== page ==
The Royal Court houses an impressive range of paintings, one of Her Majesty the Queen, many of Bailiffs of Guernsey, some of Jurats of the Royal Court and a particularly notable harbour scene painting by Thomas Whitcombe.
Guernsey is a Crown Dependency and Guernsey folk are subjects of Her Majesty. It is therefore a great privilege of the Royal Court to display a portrait of Her Majesty the Queen in the Royal Court Chamber, which serves as Guernsey's parliamentary chamber, as well as the principal Court room for civil litigation and ceremonial occasions. The portrait, by June Mendoza PR ROI was commissioned by the States of Guernsey in 1987 and completed in 1988. It celebrates immense respect and affection of Islanders for Her Majesty, who first visited the Island in 1949, when Princess Elizabeth. Since her accession to the throne, she has subsequently visited the Island in 1957, 1978, 1989, 2001 and 2005.
The Royal Court holds nineteen portraits of former Bailiffs. In former times they were commissioned and presented to the Court by family or friends of a retired Bailiff, but for almost a century they have been commissioned by the States of Guernsey. Two artists have painted more than one portrait. Three of the portraits of former Bailiffs were painted by Mary MacLeod. She painted the portrait of Bailiffs Sir Henry Alexander Giffard, Kt, Bailiff of Guernsey 1902 to 1908, Sir Edward Chepmell Ozanne, KBE, 1915-1922, and Sir Havilland Walter de Sausmarez, Bt, 1922-1929.
Hung in the Royal Court Chamber is a portrait of Major General Sir Isaac Brock, a Guernseyman who led the British Army in Upper Canada in the 1812-14 War against the United States of America. He died on 13th October 1812 leading his troops on the battlefield at Queenston Heights, Ontario, near to Niagara Falls. His immortal memory is revered by Canadians as the Saviour of Upper Canada. The Bi-centenary of his death will be commemorated in some style in 2012 in both Guernsey and Ontario. (There are two further portraits of Sir Isaac Brock, owned by the Guernsey Museum and Art Gallery).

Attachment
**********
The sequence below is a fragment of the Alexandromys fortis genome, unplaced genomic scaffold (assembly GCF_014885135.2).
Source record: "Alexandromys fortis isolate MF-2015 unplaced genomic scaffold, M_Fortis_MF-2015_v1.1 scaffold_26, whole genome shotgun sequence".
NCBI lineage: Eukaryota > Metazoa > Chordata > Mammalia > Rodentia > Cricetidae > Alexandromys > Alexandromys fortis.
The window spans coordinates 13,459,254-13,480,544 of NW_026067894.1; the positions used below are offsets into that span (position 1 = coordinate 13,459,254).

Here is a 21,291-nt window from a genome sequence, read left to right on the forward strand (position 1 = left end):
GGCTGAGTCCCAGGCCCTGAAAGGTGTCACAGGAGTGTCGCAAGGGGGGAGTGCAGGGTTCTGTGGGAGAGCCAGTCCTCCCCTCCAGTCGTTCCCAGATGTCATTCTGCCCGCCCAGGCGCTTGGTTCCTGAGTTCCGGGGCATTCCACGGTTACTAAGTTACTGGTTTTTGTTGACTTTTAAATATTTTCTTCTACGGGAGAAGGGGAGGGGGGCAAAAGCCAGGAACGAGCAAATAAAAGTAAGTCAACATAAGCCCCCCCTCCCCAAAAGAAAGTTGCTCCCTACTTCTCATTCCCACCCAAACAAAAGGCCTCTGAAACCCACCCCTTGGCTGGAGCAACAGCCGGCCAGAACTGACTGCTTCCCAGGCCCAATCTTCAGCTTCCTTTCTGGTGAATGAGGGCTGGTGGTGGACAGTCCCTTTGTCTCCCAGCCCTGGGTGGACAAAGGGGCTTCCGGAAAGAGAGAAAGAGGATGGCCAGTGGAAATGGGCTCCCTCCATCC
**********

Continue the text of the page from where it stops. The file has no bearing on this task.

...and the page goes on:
The Royal Court painting of Sir Isaac Brock was, albeit some 70 years after Brock's death, commissioned by the States of Guernsey and painted by Canadian portrait artist John Wycliffe Forster (1850-1938). John Wycliffe Forster was an internationally renowned artist who painted over 500 portraits of leading historical figures, including many from Canada.
His brother, Daniel De Lisle Brock, is revered in Guernsey as a most distinguished Bailiff, serving in office between 1821 and 1842. His painting is also hung in the Royal Court Chamber.
Another notable painting in the Royal Court collection is that painted by Thomas Whitcombe (1760-1824), a notable painter of maritime scenes. It is a view of Castle Cornet viewed across a busy St Peter Port Harbour. The Whitcombe painting has, since being gifted to the Royal Court, been displayed in the Bailiff's office, which is a large imposing room used for civic receptions.
Thomas Whitcombe was the leading naval painter of the Napoleonic wars. He painted over 150 actions, including 50 plates for the Naval Achievements of Great Britain. His works can be found at The National Maritime Museum, Greenwich, and in naval collections around the world. Whitcombe spent considerable time, in both 1784 and 1813, in Guernsey. It is known that he painted some ten canvases or so whilst in Guernsey. He would paint Castle Cornet and some sea and sky initially onto a canvas before encouraging the captain of a recently arrived ship of the Royal Navy to commission him to complete the painting by including the captain's ship. The one in the Bailiff's office is probably the largest in size of the paintings in Guernsey.
The Whitcombe painting, a family heirloom, was presented to the Royal Court in memory of Sir William Carey, Bailiff of Guernsey 1908-1915 by his son, Advocate Alan de Jersey Carey.